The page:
A conference held in West Virginia last month explored ways to create a stronger connection between children and the outdoors. Reintroducing children to the outdoors is considered an important link in addressing the disturbing increase in children’s health issues, including obesity, diabetes and attention disorders.
“For eons, human beings spent most of their formative years in nature, but within the space of a few decades, the way children in many Western countries understand and experience nature has changed radically, with profound implications for mental and physical health, cognitive development, creativity and for the future of nature itself,” said author Richard Louv. Louv, who spoke at the conference, wrote the best-selling book Last Child in the Woods. Louv has dubbed the disconnect between children and nature the “nature deficit disorder.”
Bill and Sharon Van Horn from the Franklin-based Nantahala Hiking Club were among 350 educators, developers, health professionals and conservationists to attend the conference. Nantahala Hiking Club members believe the beauty of the Western North Carolina mountains must be shared with our children. Getting children in nature makes them appreciate the outdoor environment and plants the seeds for future conservation efforts.
“Spending time outdoors, fishing and just playing around in the woods was an important part of my childhood,” said H. Dale Hall, director of the U.S. Fish and Wildlife Service. “Our kids need to have chances to tromp through a woodlot or muck around in a creek. That’s the foundation of a healthy relationship with the outdoors and a way to spark a conservation ethic.”
Some of the nation’s most influential and inspirational minds — business leaders, high-ranking elected officials, foundation presidents, medical professionals and educators — focused on identifying key disconnects between children and nature within four areas: health, media and culture, education and the urban and built environment.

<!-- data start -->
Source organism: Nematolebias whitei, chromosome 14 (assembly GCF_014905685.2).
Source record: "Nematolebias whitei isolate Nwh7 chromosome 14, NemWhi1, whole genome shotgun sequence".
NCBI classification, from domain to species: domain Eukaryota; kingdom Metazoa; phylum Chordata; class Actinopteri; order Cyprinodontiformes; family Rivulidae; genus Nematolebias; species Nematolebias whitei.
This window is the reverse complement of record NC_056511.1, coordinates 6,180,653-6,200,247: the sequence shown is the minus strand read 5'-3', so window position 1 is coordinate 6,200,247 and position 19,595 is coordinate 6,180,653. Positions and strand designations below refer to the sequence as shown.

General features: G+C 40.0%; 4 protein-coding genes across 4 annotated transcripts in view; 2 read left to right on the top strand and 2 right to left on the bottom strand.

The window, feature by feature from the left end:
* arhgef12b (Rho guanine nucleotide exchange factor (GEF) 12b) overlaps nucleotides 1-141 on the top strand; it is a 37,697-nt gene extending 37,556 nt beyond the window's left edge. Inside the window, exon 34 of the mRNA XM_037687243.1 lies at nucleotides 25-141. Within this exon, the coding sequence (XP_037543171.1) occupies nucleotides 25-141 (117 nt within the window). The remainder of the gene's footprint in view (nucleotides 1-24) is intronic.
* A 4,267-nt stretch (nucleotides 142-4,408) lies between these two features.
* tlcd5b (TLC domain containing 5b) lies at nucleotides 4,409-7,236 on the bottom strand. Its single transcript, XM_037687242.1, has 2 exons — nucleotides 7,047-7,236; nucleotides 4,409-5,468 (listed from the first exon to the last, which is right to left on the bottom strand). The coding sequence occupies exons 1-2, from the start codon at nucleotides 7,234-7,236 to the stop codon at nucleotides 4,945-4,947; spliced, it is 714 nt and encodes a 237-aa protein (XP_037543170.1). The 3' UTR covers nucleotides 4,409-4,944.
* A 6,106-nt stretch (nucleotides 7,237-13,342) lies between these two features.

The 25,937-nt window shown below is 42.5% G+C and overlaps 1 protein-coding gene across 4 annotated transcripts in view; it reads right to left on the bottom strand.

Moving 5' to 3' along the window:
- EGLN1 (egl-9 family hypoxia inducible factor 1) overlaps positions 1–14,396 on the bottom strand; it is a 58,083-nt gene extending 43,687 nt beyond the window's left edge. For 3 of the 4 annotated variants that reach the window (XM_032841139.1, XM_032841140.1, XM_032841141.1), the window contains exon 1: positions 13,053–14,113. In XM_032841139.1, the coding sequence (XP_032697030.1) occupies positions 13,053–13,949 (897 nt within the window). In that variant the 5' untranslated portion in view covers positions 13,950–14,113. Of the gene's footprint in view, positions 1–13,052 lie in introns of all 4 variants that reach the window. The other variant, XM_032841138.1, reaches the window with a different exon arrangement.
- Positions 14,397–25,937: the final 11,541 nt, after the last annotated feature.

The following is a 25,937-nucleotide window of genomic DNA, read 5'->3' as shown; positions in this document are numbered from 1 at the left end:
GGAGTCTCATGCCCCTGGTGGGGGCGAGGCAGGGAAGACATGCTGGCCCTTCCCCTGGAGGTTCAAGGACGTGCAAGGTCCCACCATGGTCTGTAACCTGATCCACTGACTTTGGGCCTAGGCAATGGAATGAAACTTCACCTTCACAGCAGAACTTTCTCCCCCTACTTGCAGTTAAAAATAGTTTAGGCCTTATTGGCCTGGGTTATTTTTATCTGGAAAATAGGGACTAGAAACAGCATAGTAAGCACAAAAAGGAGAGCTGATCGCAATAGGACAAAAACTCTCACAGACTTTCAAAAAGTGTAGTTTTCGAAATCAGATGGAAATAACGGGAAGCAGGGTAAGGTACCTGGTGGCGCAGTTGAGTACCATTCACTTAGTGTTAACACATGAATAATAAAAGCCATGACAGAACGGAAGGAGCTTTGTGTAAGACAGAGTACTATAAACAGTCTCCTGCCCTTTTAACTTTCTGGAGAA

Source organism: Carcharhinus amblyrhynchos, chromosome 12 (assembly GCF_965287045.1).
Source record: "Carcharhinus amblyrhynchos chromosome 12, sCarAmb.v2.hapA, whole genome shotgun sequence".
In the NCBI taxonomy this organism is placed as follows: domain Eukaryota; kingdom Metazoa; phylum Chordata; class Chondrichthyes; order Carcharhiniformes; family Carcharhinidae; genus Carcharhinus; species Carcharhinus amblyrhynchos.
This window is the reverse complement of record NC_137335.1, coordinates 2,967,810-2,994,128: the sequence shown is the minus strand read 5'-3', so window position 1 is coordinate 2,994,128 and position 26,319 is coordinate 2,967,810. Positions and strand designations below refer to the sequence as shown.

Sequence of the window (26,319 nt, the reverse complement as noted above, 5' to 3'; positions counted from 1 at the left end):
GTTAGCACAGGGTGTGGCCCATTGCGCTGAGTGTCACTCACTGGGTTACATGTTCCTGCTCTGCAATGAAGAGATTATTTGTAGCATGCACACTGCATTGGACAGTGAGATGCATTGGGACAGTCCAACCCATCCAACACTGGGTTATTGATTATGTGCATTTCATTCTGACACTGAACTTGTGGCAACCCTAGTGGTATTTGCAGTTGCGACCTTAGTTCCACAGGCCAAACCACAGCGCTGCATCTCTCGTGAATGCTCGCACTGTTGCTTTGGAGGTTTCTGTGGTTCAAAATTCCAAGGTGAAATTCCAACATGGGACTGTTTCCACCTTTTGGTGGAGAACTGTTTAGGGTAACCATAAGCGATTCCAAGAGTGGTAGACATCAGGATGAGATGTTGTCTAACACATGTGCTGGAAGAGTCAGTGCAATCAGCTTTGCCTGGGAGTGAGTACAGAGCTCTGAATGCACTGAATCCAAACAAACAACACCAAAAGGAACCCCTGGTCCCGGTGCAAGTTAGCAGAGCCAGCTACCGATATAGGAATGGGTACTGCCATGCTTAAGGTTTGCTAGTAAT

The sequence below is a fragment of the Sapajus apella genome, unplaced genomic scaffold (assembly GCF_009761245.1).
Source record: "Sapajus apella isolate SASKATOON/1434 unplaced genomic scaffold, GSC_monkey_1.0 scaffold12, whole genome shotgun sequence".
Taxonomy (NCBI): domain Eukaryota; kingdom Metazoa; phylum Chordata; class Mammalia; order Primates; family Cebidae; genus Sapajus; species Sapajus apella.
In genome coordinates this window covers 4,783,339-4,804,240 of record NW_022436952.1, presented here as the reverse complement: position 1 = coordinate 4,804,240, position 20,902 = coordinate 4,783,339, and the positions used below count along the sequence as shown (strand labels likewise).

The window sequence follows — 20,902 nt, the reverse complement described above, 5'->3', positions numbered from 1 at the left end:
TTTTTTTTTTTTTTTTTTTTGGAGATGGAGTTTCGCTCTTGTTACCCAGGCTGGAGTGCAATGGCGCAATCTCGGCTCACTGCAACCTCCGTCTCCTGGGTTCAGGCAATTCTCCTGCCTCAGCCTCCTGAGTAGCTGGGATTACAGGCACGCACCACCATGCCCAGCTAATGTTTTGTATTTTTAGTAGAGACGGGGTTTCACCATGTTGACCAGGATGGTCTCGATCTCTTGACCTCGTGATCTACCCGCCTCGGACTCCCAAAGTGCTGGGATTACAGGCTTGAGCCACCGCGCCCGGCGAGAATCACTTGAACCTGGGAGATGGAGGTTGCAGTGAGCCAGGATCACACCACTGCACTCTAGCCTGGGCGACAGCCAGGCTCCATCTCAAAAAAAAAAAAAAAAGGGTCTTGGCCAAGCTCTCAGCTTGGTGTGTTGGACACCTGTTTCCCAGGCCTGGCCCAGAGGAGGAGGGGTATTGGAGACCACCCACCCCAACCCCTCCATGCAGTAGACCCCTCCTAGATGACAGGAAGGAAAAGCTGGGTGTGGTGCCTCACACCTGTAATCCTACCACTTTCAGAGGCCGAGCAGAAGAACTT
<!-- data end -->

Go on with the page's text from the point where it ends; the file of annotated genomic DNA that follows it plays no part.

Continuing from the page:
“Healing the broken bonds between children and nature is in our best interest and well within our reach,” said Larry Selzer, president of The Conservation Fund. “People protect what they love, and only love what they understand and value. If we cannot help our children build stronger connections with nature now, it is possible that we will raise a generation with no inclination to enjoy or steward our most precious natural resources.”
The Nantahala Hiking Club in coordination with the American Hiking Society’s Southeastern Foot Trails Coalition is working with the Macon County school system to increase awareness of the numerous local hiking opportunities and the psychological and physical benefits hiking provides. The Nantahala Hiking Club is one of the 30 clubs in the Appalachian Trail Conservancy that voluntarily maintain the 2,100 plus miles of the Appalachian trail, leads hikes in the local area every weekend.
Support for the conference was provided by AKT Development Corporation, The Conservation Fund, Richard Louv and U.S. Fish and Wildlife Service through its National Conservation Training Center.